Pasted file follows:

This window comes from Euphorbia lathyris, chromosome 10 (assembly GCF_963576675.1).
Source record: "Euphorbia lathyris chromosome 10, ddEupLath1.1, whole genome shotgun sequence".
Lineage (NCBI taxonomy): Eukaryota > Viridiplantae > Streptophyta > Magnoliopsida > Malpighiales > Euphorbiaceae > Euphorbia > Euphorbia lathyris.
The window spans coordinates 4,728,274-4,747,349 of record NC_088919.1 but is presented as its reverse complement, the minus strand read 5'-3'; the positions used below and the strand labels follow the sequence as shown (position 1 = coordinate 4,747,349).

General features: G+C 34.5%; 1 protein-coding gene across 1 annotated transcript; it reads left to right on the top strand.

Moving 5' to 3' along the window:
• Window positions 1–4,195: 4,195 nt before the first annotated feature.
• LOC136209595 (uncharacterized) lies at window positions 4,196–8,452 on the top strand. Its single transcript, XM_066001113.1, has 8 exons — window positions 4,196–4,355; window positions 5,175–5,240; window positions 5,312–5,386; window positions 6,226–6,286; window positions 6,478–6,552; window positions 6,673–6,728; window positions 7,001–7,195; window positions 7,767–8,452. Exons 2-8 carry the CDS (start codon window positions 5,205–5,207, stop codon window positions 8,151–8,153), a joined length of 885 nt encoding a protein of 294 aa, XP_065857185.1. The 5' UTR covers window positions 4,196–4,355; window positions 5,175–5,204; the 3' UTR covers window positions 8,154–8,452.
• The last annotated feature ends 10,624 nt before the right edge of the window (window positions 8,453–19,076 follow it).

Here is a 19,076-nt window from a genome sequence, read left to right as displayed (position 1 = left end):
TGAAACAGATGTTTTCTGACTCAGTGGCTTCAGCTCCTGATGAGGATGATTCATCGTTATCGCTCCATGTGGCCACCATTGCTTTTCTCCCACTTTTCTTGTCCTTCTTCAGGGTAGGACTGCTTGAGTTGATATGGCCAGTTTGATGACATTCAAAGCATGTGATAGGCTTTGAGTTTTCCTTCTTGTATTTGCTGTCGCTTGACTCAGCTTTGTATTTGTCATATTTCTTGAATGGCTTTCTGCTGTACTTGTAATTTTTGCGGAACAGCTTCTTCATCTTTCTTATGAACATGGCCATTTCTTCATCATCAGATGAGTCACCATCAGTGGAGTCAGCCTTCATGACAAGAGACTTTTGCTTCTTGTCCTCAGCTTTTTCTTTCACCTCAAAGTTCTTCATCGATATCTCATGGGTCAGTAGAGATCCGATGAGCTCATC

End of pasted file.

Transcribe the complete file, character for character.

This window comes from Euphorbia lathyris, chromosome 10 (assembly GCF_963576675.1).
Source record: "Euphorbia lathyris chromosome 10, ddEupLath1.1, whole genome shotgun sequence".
Lineage (NCBI taxonomy): Eukaryota > Viridiplantae > Streptophyta > Magnoliopsida > Malpighiales > Euphorbiaceae > Euphorbia > Euphorbia lathyris.
The window spans coordinates 4,728,274-4,747,349 of record NC_088919.1 but is presented as its reverse complement, the minus strand read 5'-3'; the positions used below and the strand labels follow the sequence as shown (position 1 = coordinate 4,747,349).

General features: G+C 34.5%; 1 protein-coding gene across 1 annotated transcript; it reads left to right on the top strand.

Moving 5' to 3' along the window:
• Window positions 1–4,195: 4,195 nt before the first annotated feature.
• LOC136209595 (uncharacterized) lies at window positions 4,196–8,452 on the top strand. Its single transcript, XM_066001113.1, has 8 exons — window positions 4,196–4,355; window positions 5,175–5,240; window positions 5,312–5,386; window positions 6,226–6,286; window positions 6,478–6,552; window positions 6,673–6,728; window positions 7,001–7,195; window positions 7,767–8,452. Exons 2-8 carry the CDS (start codon window positions 5,205–5,207, stop codon window positions 8,151–8,153), a joined length of 885 nt encoding a protein of 294 aa, XP_065857185.1. The 5' UTR covers window positions 4,196–4,355; window positions 5,175–5,204; the 3' UTR covers window positions 8,154–8,452.
• The last annotated feature ends 10,624 nt before the right edge of the window (window positions 8,453–19,076 follow it).

Here is a 19,076-nt window from a genome sequence, read left to right as displayed (position 1 = left end):
TGAAACAGATGTTTTCTGACTCAGTGGCTTCAGCTCCTGATGAGGATGATTCATCGTTATCGCTCCATGTGGCCACCATTGCTTTTCTCCCACTTTTCTTGTCCTTCTTCAGGGTAGGACTGCTTGAGTTGATATGGCCAGTTTGATGACATTCAAAGCATGTGATAGGCTTTGAGTTTTCCTTCTTGTATTTGCTGTCGCTTGACTCAGCTTTGTATTTGTCATATTTCTTGAATGGCTTTCTGCTGTACTTGTAATTTTTGCGGAACAGCTTCTTCATCTTTCTTATGAACATGGCCATTTCTTCATCATCAGATGAGTCACCATCAGTGGAGTCAGCCTTCATGACAAGAGACTTTTGCTTCTTGTCCTCAGCTTTTTCTTTCACCTCAAAGTTCTTCATCGATATCTCATGGGTCAGTAGAGATCCGATGAGCTCATC